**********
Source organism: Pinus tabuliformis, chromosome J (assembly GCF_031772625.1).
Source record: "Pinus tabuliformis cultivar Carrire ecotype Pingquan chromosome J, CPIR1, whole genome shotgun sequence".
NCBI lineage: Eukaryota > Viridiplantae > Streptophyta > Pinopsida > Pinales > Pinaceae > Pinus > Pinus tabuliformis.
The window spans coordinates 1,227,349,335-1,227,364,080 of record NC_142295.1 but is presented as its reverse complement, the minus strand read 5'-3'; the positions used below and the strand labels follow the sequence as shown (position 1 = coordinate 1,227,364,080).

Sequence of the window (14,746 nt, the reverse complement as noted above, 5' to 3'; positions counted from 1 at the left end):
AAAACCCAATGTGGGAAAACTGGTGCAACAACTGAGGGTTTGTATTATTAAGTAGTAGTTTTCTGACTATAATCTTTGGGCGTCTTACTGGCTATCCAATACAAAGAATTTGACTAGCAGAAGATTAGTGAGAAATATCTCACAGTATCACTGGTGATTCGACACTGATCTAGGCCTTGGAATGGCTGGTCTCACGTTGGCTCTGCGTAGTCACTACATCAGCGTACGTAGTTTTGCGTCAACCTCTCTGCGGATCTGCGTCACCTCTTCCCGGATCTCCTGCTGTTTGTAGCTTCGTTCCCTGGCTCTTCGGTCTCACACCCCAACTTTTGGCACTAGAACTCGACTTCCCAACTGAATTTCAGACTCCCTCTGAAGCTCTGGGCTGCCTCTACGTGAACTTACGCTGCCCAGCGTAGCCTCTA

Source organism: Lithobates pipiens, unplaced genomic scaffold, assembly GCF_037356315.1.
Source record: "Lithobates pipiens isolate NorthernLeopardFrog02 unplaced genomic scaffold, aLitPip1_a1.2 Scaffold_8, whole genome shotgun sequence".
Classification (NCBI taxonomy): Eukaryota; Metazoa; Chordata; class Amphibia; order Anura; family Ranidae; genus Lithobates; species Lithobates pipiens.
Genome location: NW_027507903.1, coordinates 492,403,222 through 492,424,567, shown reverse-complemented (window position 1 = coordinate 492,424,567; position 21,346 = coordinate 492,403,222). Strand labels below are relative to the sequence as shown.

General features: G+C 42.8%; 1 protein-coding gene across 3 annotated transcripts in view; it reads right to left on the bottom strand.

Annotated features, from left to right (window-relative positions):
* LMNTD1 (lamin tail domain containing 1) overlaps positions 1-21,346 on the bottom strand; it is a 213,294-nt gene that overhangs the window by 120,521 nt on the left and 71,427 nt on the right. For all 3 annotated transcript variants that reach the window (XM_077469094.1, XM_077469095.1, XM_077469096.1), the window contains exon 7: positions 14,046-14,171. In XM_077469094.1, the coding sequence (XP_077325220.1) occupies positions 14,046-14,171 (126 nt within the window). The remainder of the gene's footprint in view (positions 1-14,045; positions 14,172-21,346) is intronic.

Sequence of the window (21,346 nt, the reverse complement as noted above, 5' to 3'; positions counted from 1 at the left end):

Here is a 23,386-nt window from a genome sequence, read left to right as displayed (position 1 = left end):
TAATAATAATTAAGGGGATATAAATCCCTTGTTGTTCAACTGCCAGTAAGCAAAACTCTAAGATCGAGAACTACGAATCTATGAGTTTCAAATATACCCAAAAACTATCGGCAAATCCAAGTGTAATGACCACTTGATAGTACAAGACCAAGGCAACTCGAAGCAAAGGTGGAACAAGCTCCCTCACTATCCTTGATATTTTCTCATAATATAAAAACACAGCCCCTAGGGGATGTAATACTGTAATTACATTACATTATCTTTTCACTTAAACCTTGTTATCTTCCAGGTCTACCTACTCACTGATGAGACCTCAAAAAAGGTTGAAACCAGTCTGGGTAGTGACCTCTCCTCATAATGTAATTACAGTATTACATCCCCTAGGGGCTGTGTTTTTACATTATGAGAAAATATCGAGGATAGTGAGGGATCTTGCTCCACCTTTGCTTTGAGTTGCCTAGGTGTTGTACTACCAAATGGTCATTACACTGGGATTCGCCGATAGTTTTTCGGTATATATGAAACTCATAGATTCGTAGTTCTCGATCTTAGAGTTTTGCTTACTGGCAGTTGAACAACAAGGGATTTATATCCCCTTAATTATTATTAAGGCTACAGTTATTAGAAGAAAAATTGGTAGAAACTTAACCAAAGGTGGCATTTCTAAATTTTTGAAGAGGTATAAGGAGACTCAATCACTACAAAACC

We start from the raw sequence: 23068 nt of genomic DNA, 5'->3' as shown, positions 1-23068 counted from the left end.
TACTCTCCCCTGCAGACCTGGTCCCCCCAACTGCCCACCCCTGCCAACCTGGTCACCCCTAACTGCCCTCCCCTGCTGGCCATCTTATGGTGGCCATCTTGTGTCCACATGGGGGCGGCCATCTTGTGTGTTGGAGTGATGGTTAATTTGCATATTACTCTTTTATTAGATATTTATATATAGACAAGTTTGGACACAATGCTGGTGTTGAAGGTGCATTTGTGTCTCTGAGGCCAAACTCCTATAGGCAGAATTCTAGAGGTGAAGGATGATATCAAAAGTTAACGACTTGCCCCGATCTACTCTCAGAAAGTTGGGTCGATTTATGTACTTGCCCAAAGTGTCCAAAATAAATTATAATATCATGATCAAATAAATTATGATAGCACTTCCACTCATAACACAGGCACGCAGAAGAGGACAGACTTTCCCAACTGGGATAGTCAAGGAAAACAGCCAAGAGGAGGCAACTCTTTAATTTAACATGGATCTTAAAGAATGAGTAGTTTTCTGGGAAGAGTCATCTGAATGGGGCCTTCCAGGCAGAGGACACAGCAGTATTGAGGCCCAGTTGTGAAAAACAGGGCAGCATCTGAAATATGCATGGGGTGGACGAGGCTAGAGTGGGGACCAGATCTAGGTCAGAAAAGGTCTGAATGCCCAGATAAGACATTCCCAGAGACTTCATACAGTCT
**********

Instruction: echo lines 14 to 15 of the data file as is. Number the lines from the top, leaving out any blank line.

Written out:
Sequence of the window (21,346 nt, the reverse complement as noted above, 5' to 3'; positions counted from 1 at the left end):

Here is a 23,386-nt window from a genome sequence, read left to right as displayed (position 1 = left end):